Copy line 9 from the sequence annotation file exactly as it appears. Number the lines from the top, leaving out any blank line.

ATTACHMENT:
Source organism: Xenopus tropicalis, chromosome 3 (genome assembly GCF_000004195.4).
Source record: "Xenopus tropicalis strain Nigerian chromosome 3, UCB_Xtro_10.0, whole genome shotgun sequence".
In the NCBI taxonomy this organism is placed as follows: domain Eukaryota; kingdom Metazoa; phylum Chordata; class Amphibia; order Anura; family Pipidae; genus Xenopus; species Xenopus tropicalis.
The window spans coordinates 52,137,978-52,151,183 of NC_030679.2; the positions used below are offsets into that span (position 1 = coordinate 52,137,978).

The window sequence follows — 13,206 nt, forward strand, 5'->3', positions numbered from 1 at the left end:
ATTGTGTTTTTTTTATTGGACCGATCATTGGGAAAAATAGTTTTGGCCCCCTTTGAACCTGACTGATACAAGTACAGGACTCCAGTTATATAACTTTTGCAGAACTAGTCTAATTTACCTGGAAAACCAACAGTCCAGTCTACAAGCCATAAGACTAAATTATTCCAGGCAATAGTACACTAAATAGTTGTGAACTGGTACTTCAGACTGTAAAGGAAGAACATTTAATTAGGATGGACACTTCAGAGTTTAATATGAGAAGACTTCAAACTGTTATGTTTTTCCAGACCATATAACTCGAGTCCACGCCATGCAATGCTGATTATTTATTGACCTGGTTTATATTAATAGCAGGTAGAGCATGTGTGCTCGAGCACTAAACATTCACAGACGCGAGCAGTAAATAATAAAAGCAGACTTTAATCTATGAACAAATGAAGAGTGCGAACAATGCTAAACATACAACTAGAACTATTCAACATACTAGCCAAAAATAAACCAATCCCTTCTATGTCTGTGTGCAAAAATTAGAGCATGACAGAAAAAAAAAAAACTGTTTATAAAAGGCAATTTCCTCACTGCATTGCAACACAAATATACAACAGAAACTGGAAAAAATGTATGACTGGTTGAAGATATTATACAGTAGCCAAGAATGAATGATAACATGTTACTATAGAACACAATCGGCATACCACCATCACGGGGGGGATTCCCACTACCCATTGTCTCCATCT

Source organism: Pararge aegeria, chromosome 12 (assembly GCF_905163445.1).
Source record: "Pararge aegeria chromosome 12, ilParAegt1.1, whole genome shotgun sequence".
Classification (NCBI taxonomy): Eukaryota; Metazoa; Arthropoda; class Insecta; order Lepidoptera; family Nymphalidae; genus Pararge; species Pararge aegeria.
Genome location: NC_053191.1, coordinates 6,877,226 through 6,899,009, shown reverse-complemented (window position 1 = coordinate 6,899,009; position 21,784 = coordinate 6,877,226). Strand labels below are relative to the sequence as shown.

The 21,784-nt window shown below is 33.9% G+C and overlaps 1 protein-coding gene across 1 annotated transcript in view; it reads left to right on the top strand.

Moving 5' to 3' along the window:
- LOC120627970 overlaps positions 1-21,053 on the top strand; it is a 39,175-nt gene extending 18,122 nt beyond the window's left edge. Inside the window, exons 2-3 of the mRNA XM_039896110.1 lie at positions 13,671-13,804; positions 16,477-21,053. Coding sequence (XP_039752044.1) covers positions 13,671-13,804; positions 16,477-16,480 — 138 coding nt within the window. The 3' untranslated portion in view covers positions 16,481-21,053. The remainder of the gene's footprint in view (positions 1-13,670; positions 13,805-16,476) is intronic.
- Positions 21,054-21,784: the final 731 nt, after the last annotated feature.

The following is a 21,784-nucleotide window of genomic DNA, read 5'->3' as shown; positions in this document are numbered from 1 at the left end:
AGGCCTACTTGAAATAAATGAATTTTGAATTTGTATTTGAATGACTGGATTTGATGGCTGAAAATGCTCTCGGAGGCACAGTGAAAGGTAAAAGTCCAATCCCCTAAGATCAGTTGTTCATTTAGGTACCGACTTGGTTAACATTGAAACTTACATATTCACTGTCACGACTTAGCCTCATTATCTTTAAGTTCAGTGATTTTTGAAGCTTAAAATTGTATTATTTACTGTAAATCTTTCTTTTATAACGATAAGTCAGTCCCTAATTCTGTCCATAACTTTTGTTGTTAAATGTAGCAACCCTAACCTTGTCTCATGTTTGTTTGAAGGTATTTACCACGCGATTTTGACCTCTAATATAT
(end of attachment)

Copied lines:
Classification (NCBI taxonomy): Eukaryota; Metazoa; Arthropoda; class Insecta; order Lepidoptera; family Nymphalidae; genus Pararge; species Pararge aegeria.